Lawyers who spoke to our correspondent on the development noted that various reports on the plane crash indicated a high degree of negligence on the part of the airline and the aviation authorities.
The legal practitioners admitted that there were strong grounds on which the victims’ family members could sue the airline, as well as the aviation agencies.
An Abuja-based legal practitioner, Mr. Pius Ofulue, who spoke to our correspondent on the telephone, noted that Akwa Ibom State governor, Godswill Akpabio, reportedly complained to Dana Air officials about the condition of the aircraft.
Ofulue said, “The victims’ beneficiaries and relatives can sue Dana Air for negligence because, according to Akwa Ibom State governor, Godswill Akpabio, he drew their attention to the condition of the aircraft.
“If that is true then they (the management of Dana Air) contributed to that by failing to maintain the aircraft.
“If they are guilty, then they risk paying much more than the normal insurance benefits. The civil aviation authority can also be sued because they failed to perform their statutory duties.”
Another lawyer, Mr. Oghenovo O. Otemu, Assistant Head of Festus Keyamo Chambers, told our correspondent on the telephone that the victims’ relatives can approach lawyers to file cases on their behalf.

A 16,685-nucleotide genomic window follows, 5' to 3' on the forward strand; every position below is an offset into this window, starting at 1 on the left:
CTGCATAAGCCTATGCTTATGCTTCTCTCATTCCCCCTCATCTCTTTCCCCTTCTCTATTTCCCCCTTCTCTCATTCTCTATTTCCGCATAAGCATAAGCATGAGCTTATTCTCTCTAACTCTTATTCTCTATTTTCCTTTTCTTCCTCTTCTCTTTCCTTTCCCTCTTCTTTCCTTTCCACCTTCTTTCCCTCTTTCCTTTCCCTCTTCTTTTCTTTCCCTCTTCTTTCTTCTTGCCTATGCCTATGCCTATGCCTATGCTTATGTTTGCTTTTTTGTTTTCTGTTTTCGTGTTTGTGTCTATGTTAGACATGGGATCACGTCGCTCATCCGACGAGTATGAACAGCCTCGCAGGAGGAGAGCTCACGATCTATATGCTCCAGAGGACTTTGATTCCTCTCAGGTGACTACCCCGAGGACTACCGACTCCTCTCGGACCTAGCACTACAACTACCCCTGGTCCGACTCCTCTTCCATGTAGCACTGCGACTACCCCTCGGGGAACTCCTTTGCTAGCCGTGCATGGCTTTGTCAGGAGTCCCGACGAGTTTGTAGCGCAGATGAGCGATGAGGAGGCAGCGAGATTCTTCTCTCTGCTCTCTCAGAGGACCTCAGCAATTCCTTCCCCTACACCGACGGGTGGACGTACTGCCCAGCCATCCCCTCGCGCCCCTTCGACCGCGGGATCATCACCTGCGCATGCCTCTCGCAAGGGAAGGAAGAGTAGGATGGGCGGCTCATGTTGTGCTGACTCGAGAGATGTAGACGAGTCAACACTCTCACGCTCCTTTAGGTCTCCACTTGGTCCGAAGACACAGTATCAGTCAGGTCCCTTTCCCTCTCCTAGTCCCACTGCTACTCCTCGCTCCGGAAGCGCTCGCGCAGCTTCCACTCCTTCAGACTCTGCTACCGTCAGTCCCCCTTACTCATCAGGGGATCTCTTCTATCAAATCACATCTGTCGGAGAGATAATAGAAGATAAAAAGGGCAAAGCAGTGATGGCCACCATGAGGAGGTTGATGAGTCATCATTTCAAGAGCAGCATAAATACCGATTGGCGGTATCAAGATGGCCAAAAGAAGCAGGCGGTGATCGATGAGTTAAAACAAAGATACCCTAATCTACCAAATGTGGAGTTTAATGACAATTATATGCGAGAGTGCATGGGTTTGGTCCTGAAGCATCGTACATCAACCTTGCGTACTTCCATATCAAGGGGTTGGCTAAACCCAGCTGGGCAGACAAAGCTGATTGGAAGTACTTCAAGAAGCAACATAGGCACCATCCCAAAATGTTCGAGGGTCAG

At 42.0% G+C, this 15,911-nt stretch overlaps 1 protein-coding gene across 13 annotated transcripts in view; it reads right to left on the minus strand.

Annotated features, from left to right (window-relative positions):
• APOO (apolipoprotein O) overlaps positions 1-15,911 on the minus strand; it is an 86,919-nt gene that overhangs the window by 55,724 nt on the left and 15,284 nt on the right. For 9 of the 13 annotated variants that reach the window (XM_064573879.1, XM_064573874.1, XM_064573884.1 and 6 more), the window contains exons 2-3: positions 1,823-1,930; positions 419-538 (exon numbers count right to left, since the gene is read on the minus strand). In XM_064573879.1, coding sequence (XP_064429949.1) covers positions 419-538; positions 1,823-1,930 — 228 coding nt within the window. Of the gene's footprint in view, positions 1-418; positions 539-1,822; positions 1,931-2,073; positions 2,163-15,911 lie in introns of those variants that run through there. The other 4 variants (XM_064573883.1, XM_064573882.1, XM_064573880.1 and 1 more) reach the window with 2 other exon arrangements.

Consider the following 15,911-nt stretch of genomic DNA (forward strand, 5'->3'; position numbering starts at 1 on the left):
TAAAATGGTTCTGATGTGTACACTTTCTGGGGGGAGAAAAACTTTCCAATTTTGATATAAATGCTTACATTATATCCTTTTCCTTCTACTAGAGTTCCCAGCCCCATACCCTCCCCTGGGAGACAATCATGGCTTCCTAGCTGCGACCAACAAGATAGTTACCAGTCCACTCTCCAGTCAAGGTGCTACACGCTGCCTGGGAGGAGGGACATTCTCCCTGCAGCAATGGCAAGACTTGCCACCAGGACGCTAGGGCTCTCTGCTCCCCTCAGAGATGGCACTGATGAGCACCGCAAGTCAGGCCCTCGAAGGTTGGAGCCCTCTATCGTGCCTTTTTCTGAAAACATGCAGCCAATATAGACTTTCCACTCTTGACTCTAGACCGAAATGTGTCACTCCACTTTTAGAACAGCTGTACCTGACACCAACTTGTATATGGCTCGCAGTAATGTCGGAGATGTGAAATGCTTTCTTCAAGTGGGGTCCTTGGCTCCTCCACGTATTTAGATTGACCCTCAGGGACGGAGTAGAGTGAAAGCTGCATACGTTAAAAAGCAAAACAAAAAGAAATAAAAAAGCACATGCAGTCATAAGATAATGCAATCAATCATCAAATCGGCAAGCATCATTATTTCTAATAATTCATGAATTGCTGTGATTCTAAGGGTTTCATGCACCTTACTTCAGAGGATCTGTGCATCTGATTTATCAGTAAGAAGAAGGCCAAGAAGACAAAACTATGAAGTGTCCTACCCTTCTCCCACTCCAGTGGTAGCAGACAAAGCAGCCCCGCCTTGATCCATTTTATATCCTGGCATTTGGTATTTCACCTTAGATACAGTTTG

Otemu added that the affected families could either as a group or individually approach the court.
But Otemu added that it would be unethical for a lawyer to approach the families to advise them to go to court.
“It will be highly unethical for a lawyer to approach the families and tell them to file charges – that is touting, it is unethical.
He said the families can sue Dana Air and the concerned government aviation agencies for negligence.
Otemu said, “They can file (charges) for negligence. Although we have not seen the report (of the investigations into the plane crash) yet, from various accounts, there is a degree of negligence involved in the accident.
“So, Dana Air could be sued for negligence. It is not only Dana Air, even the government agencies, including the civil aviation authority can also be sued for that. There are also reports of negligence on their part.”
Meanwhile, the white paper committee on the Oronsaye report on the restructuring of government parastatals and agencies is beaming its searchlight on staffing and financing of the aviation industry.
Investigations by one of our correspondents in Abuja on Sunday showed that the committee decided to place emphasis on agencies in the aviation industry after the June 3 Dana crash.
The recommendations of the white paper committee are said to have the potential to promote efficiency among staff and eliminate accidents.
The Oronsaye committee, in its report, noted that the Accident Investigation Bureau, an autonomous unit in the Ministry of Aviation, has only 45 personnel.
The staffing of the accident bureau, our correspondent learnt, had raised concerns that the investigation into the Dana Air plane crash would not be different from past ones, whose results were not released.